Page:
How to care for your child’s dental hygiene


Oral hygiene is an important part of your child’s overall health. Poor hygiene practices can lead to infection, disease or other oral complications. This is why it is important to care for your child’s dental hygiene at an early age in order to set a lifetime of good dental habits.

Helpful Tips


Dental hygiene doesn’t have to feel like a task if you try to make it fun with these helpful tips:

  • Let your child choose their own toothbrush! This lets them pick one that has their favorite color or character.
  • Reward your child for their good oral care with something they enjoy. Avoid offering any foods or sugary treats. Instead, offer rewards that allow them to play more or watch their favorite movie.
  • Make it a family activity! Children are more likely to practice good oral health if they see their parents doing it also.
  • Play their favorite song during brush time! This helps keep track of time and keeps them engaged.
  • Read fun books about oral hygiene or find videos online that are fun and interactive!

Oral Hygiene for Infants


Babies are born with all of their teeth but you aren’t able to see them because they are hidden in the gums. Generally, the first primary tooth erupts around 6 months of age. However, it is important to care for your infants oral care before the first tooth erupts. Dental decay in baby teeth can negatively affect permanent teeth and lead to future dental problems. 

How to prevent tooth decay in Infants

  • Wipe gums twice a day with a soft, clean cloth in the morning after the first feeding and right before bed. This ensures that you wipe away bacteria and sugars that can cause tooth decay.
  • When teeth come in, start brushing twice a day with a soft, small‑bristled toothbrush and plain water.
  • The CDC recommends you schedule a visit with a dentist by your baby’s first birthday to spot signs of problems early. 
  • You should also talk to your dentist about putting fluoride varnish on your child’s teeth as soon as the first tooth appears.
  • Diet is very important. Limit the amount of sticky or sugary foods your child eats or drinks, such as, gummies, crackers, cookies or soda.
  • Only serve juice during meals or not at all. The AAP does not recommend juice for babies younger than 6 months.


Oral Hygiene for Children

As kids get older, their oral hygiene habits grow with them. All of their baby teeth, which are called primary teeth, should be visible by age 3. Those baby teeth should then start to fall out around age 6. This is when their permanent teeth, or adult teeth, start to come in. It is recommended that you schedule an orthodontist visit for your child once they turn 7 years old. This helps fast-track any possible orthodontic treatment they may require. 

Establishing a Good Oral Hygiene Routine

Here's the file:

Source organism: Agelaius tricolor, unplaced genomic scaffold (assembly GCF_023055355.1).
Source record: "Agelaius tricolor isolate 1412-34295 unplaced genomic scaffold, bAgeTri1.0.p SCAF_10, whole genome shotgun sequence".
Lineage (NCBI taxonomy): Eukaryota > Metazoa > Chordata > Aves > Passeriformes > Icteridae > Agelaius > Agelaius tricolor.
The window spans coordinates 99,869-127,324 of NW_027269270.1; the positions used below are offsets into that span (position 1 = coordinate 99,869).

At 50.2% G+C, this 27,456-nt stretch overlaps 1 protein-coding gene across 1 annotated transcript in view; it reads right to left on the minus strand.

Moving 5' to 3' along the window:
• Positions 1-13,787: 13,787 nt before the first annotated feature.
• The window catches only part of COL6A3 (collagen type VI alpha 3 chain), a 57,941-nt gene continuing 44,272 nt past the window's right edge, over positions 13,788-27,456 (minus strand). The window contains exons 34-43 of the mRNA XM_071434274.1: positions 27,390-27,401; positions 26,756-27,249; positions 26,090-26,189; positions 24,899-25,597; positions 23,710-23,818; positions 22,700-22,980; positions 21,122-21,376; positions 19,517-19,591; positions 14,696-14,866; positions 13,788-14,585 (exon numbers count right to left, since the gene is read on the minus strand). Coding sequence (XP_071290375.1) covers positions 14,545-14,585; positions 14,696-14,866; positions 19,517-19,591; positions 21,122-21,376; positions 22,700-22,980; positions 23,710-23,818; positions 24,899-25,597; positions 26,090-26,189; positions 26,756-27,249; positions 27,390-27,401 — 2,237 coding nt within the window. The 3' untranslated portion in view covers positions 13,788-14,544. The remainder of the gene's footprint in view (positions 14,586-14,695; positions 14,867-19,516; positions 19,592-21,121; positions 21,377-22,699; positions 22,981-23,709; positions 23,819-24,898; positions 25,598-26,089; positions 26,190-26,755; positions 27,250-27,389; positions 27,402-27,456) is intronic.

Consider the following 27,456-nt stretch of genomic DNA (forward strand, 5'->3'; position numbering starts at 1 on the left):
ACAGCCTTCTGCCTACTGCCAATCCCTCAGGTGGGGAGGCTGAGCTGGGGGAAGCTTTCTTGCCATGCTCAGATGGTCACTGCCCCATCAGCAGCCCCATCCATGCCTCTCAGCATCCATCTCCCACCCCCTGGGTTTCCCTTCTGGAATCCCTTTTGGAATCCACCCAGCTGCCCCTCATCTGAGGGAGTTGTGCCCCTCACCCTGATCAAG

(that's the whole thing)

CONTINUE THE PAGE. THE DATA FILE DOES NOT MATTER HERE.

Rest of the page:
• Make sure your child brushes for 2 minutes twice a day 
  • Drink tap water that contains fluoride.
  • Make sure they use a pea-sized amount of toothpaste and always spit it out rather than swallow.
  • Offer to help your child with flossing and take advantage of flossing tools. Floss holders can be a great tool because they can be colorful and easy to use! 
  • Continue to offer rewards for good oral hygiene
  • Ask your child’s dentist to apply dental sealants when appropriate.
  • Keep up-to-date with dental visits


Oral Hygiene for Preteens

Your child should have all of their permanent teeth in by age 13. At this point, a rigorous daily hygiene routine is crucial to their health. It can be hard to keep them interested in their oral care which is why giving helpful reminders can be important. 

Tips to Maintain a Good Oral Hygiene Routine

  • Remind your child that they should be brushing twice a day with a fluoride toothpaste for two minutes
  • Remind them that good oral hygiene can help fight off cavities and bad breath while also strengthening their teeth.
  • Take advantage of dental tools like electric toothbrushes. These can make brushing easier and more fun for preteens.
  • Flossing is extremely important at this point as most permanent teeth have erupted and cleaning between them will help prevent cavities.
  • If your child wears braces, oral hygiene is extremely crucial. WaterPik Flossers can be very helpful, especially for those that don’t like to floss between brackets. It can also help prevent spots on teeth after the braces are removed.
  • If your child plays sports, then you should encourage them to wear a mouth guard in order to protect their teeth from injuries

Lead By Example

Oral hygiene is an important part of your child’s overall health. However, it is important for you to take care of your teeth as well. Lead by example and show them that dental hygiene doesn’t have to be a chore. Instead, it can be a fun activity for you and your child.


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